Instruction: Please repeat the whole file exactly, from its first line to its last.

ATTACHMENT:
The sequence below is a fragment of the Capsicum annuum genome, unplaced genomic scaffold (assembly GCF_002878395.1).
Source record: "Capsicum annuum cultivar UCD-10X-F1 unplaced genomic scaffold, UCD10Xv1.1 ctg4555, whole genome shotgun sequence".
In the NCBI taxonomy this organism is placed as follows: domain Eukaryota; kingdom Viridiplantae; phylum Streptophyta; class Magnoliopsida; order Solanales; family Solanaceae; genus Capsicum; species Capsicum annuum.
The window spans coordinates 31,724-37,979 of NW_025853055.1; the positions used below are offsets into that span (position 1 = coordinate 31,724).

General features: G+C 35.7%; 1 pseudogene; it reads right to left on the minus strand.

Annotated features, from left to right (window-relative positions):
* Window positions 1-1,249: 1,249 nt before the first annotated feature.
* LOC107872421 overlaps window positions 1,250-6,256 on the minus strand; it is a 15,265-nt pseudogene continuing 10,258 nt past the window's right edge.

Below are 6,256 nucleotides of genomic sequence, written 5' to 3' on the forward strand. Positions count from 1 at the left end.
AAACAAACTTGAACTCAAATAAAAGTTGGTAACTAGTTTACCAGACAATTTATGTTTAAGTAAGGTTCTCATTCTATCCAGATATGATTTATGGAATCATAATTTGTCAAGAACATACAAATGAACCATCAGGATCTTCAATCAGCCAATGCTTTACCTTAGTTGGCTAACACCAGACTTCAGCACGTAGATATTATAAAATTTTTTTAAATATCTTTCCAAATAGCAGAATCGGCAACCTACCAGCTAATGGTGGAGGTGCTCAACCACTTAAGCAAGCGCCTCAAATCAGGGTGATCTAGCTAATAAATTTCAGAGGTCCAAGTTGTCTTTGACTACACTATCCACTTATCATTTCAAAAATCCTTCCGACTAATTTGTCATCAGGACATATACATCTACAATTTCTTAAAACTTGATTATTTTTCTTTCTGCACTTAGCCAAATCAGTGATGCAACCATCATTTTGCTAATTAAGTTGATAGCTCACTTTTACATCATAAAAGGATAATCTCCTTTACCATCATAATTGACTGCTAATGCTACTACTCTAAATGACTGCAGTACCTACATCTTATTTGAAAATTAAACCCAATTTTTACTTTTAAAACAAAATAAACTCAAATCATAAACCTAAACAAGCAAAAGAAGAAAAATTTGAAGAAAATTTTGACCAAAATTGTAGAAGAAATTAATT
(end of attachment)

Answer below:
The sequence below is a fragment of the Capsicum annuum genome, unplaced genomic scaffold (assembly GCF_002878395.1).
Source record: "Capsicum annuum cultivar UCD-10X-F1 unplaced genomic scaffold, UCD10Xv1.1 ctg4555, whole genome shotgun sequence".
In the NCBI taxonomy this organism is placed as follows: domain Eukaryota; kingdom Viridiplantae; phylum Streptophyta; class Magnoliopsida; order Solanales; family Solanaceae; genus Capsicum; species Capsicum annuum.
The window spans coordinates 31,724-37,979 of NW_025853055.1; the positions used below are offsets into that span (position 1 = coordinate 31,724).

General features: G+C 35.7%; 1 pseudogene; it reads right to left on the minus strand.

Annotated features, from left to right (window-relative positions):
* Window positions 1-1,249: 1,249 nt before the first annotated feature.
* LOC107872421 overlaps window positions 1,250-6,256 on the minus strand; it is a 15,265-nt pseudogene continuing 10,258 nt past the window's right edge.

Below are 6,256 nucleotides of genomic sequence, written 5' to 3' on the forward strand. Positions count from 1 at the left end.
AAACAAACTTGAACTCAAATAAAAGTTGGTAACTAGTTTACCAGACAATTTATGTTTAAGTAAGGTTCTCATTCTATCCAGATATGATTTATGGAATCATAATTTGTCAAGAACATACAAATGAACCATCAGGATCTTCAATCAGCCAATGCTTTACCTTAGTTGGCTAACACCAGACTTCAGCACGTAGATATTATAAAATTTTTTTAAATATCTTTCCAAATAGCAGAATCGGCAACCTACCAGCTAATGGTGGAGGTGCTCAACCACTTAAGCAAGCGCCTCAAATCAGGGTGATCTAGCTAATAAATTTCAGAGGTCCAAGTTGTCTTTGACTACACTATCCACTTATCATTTCAAAAATCCTTCCGACTAATTTGTCATCAGGACATATACATCTACAATTTCTTAAAACTTGATTATTTTTCTTTCTGCACTTAGCCAAATCAGTGATGCAACCATCATTTTGCTAATTAAGTTGATAGCTCACTTTTACATCATAAAAGGATAATCTCCTTTACCATCATAATTGACTGCTAATGCTACTACTCTAAATGACTGCAGTACCTACATCTTATTTGAAAATTAAACCCAATTTTTACTTTTAAAACAAAATAAACTCAAATCATAAACCTAAACAAGCAAAAGAAGAAAAATTTGAAGAAAATTTTGACCAAAATTGTAGAAGAAATTAATT